Tag Archives: John Conroy

Top Drawer


Grand Theatre, Wolverhampton, Thursday 23rd October, 2014

Adapted from the old Fred Astaire film by Matthew White and Howard Jacques, this Top Hat is refreshingly upbeat. The material is presented at face value – there are no ‘knowing’ looks, or nods to today’s more cynical age. We are allowed to enjoy it for what it is.  TImes have changed: smoking is no longer socially acceptable or seen as glamorous – but what remains the same is our love of a song-and-dance number expertly performed.

The story is paper-thin. Broadway star Jerry Travers (Alan Burkitt) comes to London to star in a revue. At his hotel he meets beautiful American Dale Tremont (Charlotte Gooch) and sets out to woo and win her over. She mistakes him for her best friend’s husband and complications arise, culminating in farcical misunderstandings in Venice…

It’s lightweight froth but hugely enjoyable. The script is peppered with corny one-liners – as familiar as the Irving Berlin songs – most of them delivered by Clive Hayward as Horace Hardwick. Broader comedy comes from Sebastien Torkia’s portrayal of hotheaded Italian dress designer Alberto Beddini and there is some amusing character work from John Conroy as Hardwick’s sarcastic valet Bates. Rebecca Thornhill is good value as the sardonic Mrs Hardwick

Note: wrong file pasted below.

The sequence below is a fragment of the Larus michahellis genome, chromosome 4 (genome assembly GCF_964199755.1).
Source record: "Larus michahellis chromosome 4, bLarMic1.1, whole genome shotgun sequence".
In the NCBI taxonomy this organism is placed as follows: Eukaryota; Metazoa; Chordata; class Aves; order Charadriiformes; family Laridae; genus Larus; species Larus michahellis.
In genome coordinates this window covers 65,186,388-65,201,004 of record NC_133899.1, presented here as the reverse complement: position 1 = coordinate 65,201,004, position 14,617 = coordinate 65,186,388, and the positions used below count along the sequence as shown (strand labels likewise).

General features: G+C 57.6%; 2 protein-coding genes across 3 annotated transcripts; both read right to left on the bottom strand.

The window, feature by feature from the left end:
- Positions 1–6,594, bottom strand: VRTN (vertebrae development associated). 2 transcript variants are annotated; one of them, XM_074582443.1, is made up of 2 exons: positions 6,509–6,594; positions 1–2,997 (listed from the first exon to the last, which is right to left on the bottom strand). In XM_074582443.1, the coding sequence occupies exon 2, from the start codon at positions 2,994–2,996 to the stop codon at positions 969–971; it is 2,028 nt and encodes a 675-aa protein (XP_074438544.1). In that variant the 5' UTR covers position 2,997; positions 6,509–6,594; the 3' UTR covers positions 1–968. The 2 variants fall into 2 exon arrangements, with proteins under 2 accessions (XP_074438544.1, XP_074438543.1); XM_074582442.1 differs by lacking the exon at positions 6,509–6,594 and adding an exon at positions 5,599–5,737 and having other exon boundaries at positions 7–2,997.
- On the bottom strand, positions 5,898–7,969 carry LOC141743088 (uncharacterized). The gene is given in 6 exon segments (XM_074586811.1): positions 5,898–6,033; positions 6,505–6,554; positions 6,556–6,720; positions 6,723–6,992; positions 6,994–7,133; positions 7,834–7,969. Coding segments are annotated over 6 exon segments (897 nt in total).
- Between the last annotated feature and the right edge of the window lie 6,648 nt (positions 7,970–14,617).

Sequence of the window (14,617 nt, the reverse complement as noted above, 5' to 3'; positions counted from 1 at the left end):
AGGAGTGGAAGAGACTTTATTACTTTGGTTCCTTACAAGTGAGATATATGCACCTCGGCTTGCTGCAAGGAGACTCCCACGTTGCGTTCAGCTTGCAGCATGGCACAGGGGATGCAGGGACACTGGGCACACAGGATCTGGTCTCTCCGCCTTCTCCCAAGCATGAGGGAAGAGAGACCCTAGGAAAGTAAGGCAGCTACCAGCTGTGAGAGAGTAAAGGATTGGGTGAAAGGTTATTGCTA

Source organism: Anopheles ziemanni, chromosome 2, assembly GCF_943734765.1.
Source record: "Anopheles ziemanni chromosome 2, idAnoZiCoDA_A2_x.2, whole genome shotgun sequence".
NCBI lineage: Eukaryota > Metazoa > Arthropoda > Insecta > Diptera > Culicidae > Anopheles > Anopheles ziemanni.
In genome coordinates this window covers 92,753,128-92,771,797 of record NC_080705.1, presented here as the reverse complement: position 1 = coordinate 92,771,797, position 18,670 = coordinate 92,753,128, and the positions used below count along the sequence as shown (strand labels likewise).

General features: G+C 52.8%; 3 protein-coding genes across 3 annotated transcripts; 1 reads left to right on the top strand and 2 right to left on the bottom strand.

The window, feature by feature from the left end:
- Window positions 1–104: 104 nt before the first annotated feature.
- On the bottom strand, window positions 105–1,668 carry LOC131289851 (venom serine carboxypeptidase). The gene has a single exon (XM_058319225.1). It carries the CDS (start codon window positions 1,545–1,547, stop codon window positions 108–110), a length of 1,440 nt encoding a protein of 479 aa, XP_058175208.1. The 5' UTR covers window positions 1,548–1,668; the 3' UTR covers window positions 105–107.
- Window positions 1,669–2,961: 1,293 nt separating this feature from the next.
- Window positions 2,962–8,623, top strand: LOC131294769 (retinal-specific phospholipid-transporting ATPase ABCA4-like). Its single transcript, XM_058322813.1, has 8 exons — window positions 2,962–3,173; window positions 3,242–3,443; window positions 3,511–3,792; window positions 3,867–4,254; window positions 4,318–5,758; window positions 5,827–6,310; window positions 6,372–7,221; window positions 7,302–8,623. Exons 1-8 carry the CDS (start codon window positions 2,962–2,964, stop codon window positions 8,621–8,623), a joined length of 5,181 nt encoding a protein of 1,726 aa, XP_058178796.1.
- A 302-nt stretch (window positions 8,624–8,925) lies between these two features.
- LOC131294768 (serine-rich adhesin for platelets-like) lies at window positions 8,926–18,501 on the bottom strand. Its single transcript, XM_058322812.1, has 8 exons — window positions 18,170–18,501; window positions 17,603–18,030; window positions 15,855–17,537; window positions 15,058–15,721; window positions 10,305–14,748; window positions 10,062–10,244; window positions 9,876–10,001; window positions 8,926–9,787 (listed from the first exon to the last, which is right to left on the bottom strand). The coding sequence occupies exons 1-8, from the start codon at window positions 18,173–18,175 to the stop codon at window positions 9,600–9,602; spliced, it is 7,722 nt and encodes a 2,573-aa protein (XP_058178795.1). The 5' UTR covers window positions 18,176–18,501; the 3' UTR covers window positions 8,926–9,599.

Supported by an excellent troupe, Burkitt and Gooch hoof around in a dazzling display of tap and high kicks. Burkitt is exceptional as the showbiz star who can’t keep still. His vocal stylings suit the 1930s numbers perfectly. One can imagine John Barrowman playing this role (he does, most of the time anyway!). Gooch is more than a match for Burkitt’s abilities. The show is worth the ticket price for the exquisite beauty of Cheek To Cheek alone.

It’s old-school spectacle. Hildegard Bechtler’s elegant set is a monument to Art Deco – there are a lot of scenes and there is humour and charm in the staging: the horse-drawn cab, for example, and the aeroplane arriving in Venice.

But it’s the dance numbers that hold us enthralled. There is something about a stage-full of people tap-dancing in synch that is spellbinding. Bill Deamer’s choreography goes all out to capture the style and brilliance of the classic film. Energy pours off the stage as the impressive cast and chorus delight us with this visit to another world, a better world of song and dance and happy endings. Just like in the Depression, we need quality escapism to take us out of these dark times of austerity. Top Hat is a toe-tapping tonic. It’s uplifting, unadulterated fun.


A Gay Old Time

Derby Theatre, Tuesday 2nd October, 2012